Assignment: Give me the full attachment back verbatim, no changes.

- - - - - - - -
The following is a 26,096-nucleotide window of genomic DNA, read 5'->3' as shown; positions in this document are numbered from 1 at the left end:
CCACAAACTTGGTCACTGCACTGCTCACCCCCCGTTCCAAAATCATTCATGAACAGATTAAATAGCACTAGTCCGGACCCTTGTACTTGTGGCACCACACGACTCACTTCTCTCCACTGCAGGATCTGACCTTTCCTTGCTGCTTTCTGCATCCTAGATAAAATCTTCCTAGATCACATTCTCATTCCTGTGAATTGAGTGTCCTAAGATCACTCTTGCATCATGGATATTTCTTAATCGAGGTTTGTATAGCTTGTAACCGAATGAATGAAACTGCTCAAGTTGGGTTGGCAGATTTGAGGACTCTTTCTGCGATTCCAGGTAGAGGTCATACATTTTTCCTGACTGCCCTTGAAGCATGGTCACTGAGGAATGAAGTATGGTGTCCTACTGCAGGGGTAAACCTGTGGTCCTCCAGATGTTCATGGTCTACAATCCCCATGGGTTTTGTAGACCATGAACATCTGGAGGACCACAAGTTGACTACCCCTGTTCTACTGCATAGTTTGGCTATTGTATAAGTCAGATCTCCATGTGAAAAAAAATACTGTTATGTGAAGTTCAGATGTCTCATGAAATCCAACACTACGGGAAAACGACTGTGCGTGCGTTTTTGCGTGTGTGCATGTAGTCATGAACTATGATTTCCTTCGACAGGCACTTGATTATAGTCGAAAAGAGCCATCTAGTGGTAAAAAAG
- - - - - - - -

The following is a 26,096-nucleotide window of genomic DNA, read 5'->3' as shown; positions in this document are numbered from 1 at the left end:
CCACAAACTTGGTCACTGCACTGCTCACCCCCCGTTCCAAAATCATTCATGAACAGATTAAATAGCACTAGTCCGGACCCTTGTACTTGTGGCACCACACGACTCACTTCTCTCCACTGCAGGATCTGACCTTTCCTTGCTGCTTTCTGCATCCTAGATAAAATCTTCCTAGATCACATTCTCATTCCTGTGAATTGAGTGTCCTAAGATCACTCTTGCATCATGGATATTTCTTAATCGAGGTTTGTATAGCTTGTAACCGAATGAATGAAACTGCTCAAGTTGGGTTGGCAGATTTGAGGACTCTTTCTGCGATTCCAGGTAGAGGTCATACATTTTTCCTGACTGCCCTTGAAGCATGGTCACTGAGGAATGAAGTATGGTGTCCTACTGCAGGGGTAAACCTGTGGTCCTCCAGATGTTCATGGTCTACAATCCCCATGGGTTTTGTAGACCATGAACATCTGGAGGACCACAAGTTGACTACCCCTGTTCTACTGCATAGTTTGGCTATTGTATAAGTCAGATCTCCATGTGAAAAAAAATACTGTTATGTGAAGTTCAGATGTCTCATGAAATCCAACACTACGGGAAAACGACTGTGCGTGCGTTTTTGCGTGTGTGCATGTAGTCATGAACTATGATTTCCTTCGACAGGCACTTGATTATAGTCGAAAAGAGCCATCTAGTGGTAAAAAAG